Logansport was settled circa 1826 and named for a half Shawnee soldier named James Renick-Logan, better known as “Captain Logan” who served as a scout for U.S. forces in the surrounding area during the War of 1812.
Logansport is home to a refurbished Dentzel Carousel. Of many carousels built by the Dentzel Carousel Company, the refurbished Dentzel Carousel is "one of the three earliest Dentzel menagerie carousels that are virtually intact". The carousel resides in Riverside Park on the banks of the Eel River. Riders may attempt to grab a brass ring while riding, this carousel game serves as the current basis for the local economic-development slogan “Logansport – Cass County: Grab the brass ring”. The Carousel is on the National Register of Historic Places and is a national landmark. Also listed on the National Register of Historic Places are the Bankers Row Historic District, Courthouse Historic District, Ferguson House, Jerolaman-Long House, John Keip House, Kendrick-Baldwin House, Willard B. Place House, Point Historic District, Pollard-Nelson House, and Henry Tousley House.
Logansport Community High School is the home of the oldest known high school mascot in Indiana, Felix the Cat. Three competing legends claim to tell its origin story, however all accounts agree that at some point between 1925 and 1926, Felix the Cat was brought into the high school's tradition.
Logansport also has a diverse transportation history. The Wabash and Erie Canal reached Logansport in 1837, contributing the “port” to Logansport's name, as in “Logan's port”. The Historic Michigan Road runs through Logansport. Michigan Road was one of the first roads in Indiana. It runs from Madison, Indiana (South), to Michigan City, Indiana (North).There are many different names for the road, including Michigan Road, State Road 29, and US 421. Also several different passenger and freight train routes also served Logansport. The Brotherhood of Railroad Trainmen and Ladies Auxiliary held its 1935 convention in Logansport. Logansport still has two active railroads and a switch yard, as well as a small refurbished depot downtown, although the much larger Pan Handle Depot was demolished in 1962.
Early in the 20th century, Logansport was home to the pioneering brass era automobile company Rutenber that had been based previously in Chicago and that renamed itself the Western Motor Company when it moved to Logansport. Edwin Rutenber started the Western Motor Company after inventing the first four-cylinder automobile engine. Rutenber was a prolific inventor who held dozens of patents ranging from the first automobile four-cylinder engine and distributor cap system to many electric home appliances, whose modern versions are still in use today.
In 2009, Logansport was designated a Preserve America Community. This designation was bestowed upon Logansport by former First Lady Laura Bush, as one of her last unofficial duties before leaving the White House. Preserve America Executive Order Signed by President George W. Bush on March 3, 2003, Executive Order 13287, "Preserve America," complements the Preserve America initiative.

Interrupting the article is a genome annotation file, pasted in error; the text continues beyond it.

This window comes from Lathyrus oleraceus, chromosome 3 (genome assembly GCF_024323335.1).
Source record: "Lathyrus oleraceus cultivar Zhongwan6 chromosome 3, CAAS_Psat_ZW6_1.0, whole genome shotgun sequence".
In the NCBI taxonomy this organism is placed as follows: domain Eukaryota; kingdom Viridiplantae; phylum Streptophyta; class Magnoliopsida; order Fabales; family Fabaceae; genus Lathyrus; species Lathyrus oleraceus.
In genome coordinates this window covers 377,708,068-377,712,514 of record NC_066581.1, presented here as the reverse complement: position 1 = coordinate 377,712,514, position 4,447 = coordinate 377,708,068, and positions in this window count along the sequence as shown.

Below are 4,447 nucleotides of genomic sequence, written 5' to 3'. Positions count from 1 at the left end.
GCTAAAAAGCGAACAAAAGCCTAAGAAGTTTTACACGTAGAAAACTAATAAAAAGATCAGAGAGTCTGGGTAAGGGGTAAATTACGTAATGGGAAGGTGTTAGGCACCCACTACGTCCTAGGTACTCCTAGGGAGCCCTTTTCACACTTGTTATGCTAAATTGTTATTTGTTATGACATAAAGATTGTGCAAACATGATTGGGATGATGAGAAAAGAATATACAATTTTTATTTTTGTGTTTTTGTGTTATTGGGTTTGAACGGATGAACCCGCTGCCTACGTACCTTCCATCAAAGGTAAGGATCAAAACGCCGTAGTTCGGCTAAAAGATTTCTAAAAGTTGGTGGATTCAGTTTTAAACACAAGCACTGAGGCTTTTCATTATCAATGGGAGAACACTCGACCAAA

Preserve America Community designations are awarded to communities that:protect and celebrate their heritage;
use their historic assets for economic development and community revitalization; and
encourage people to experience and appreciate local historic resources through education and heritage tourism program.
Logan's Landing is a nonprofit economic development organization that focuses on the downtown of Logansport between the junction of the southernmost terminus of the Eel River as it joins the Wabash River. The City of Logansport Economic Development Organization is another nonprofit economic development organization that focuses on development outside of the downtown area, such as industrial parks, available commercial buildings other than downtown buildings, and other available undeveloped land. The Logansport – Cass County Chamber of Commerce is a forum for local business leadership, as an interface between businesses and the local community.
Logansport is home to the McHale Performing Arts Center, adjacent to Logansport High School. As a fine facility and technically one of the best equipped auditoriums in the state, McHale PAC plays host to the annual Winter Fantasy Production, as sponsored by a union of the organizations in the Logansport High School Performing Arts Department. These musicals are held every year during the last weekend prior to the Thanksgiving holiday. The facility also holds the rest of the department's annual events, including the LHS Tony Awards, SNL, the All School Production and various music department concerts. Out-of-town live soloists and troupes also put on several live-performance shows per year at McHale. As a modern facility for the performing arts, Loganport's McHale is comparable to similar-sized venues in similar-sized towns and cities throughout the Great Lakes region, such as the Honeywell Center in Wabash, Indiana, The Tibbits Opera House in Coldwater, Michigan, The Croswell Opera House in Adrian, Michigan, The Opera House of Sandwich in Sandwich, Illinois, The Round Barn Theatre in Nappanee, Indiana, and the Williams Theatre on the campus of IPFW in Fort Wayne. The loaning of the facility's equipment is in high demand by many amateur as well as professional venues throughout the state.